both alternatives are equally legal. even though what's legal might not be of concern to the agent.

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PostPosted: Tue Jul 24, 2018 6:38 am 
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FrankenGraphics wrote:
I think that if we replace the visual explanation of how super mario bros updates the scroll seam with an all-original homebrew example, it needs to be accompanied by a GIF showing the actual WYSIWYG scrolling that the first GIF was explaining.

What's the difference between your "actual WYSIWYG scrolling" and the "Output" in the bottom half of the animation?


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PostPosted: Tue Jul 24, 2018 6:50 am 
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The output is stepped and synchronized with the upper part. What i meant was that it’d be beneficial to show a loop of the game scrolling in real time prior to all of that, which would serve to bridge the gap of not having a precomception of the game and its behaviour.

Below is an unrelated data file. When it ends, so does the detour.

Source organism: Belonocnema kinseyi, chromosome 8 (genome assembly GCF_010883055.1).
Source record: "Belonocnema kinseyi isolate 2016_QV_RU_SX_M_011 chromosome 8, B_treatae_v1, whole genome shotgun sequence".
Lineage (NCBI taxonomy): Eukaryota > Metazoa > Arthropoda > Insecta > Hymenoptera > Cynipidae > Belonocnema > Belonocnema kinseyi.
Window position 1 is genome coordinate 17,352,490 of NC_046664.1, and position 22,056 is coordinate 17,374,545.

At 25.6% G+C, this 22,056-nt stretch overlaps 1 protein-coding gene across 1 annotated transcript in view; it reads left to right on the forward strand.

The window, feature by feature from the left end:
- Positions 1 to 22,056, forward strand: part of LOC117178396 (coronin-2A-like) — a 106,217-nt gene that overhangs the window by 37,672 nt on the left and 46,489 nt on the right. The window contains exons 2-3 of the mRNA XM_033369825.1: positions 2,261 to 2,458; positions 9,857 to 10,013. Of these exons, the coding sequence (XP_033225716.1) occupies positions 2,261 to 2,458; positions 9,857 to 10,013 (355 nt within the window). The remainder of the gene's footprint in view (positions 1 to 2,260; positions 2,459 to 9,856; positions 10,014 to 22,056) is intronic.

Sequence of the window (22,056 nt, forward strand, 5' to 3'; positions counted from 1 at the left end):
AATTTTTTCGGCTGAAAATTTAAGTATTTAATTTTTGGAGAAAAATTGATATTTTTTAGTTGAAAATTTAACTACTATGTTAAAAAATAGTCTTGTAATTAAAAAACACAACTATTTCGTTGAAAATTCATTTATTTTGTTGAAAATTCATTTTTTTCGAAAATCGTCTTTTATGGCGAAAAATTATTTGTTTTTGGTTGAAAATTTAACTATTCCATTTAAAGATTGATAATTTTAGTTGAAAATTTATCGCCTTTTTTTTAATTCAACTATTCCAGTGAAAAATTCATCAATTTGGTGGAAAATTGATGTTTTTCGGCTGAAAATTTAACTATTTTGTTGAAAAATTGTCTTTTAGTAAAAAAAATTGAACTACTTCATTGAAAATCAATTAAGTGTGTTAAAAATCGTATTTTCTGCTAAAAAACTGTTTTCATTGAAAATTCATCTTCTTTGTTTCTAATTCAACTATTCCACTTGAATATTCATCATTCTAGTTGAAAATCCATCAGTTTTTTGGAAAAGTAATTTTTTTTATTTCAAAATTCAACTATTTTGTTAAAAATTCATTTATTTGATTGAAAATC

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PostPosted: Tue Jul 24, 2018 7:02 am 
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<sarcasm>
As a Canadian, I was sure that America was the land of the free! I guess I learned wrong, it' was the land of the lawer's absurdity, eh?
</sarcasm>

Jokes aside, knowing (maybe not in details) what Koitsu went through, I think it is better to be safe than sorry until the storm calms down. It's not like hell will freeze over if we remove that screenshot, right? ;)

edit:

fixed the not in the freezing part, since that's the real expression.


Last edited by Banshaku on Tue Jul 24, 2018 7:56 am, edited 1 time in total.

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PostPosted: Tue Jul 24, 2018 7:47 am 
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I read through the complaint. That particular site drew their attention because not only did it distribute a vast library of games, new and old, it also provided an online emulator that enabled direct play to the pirated wares. Marrying ROMs with emulation crosses a line. They also tagged on trademark violations because the site profits from ads and donations.


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PostPosted: Tue Jul 24, 2018 11:23 pm 
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Here are my thoughts.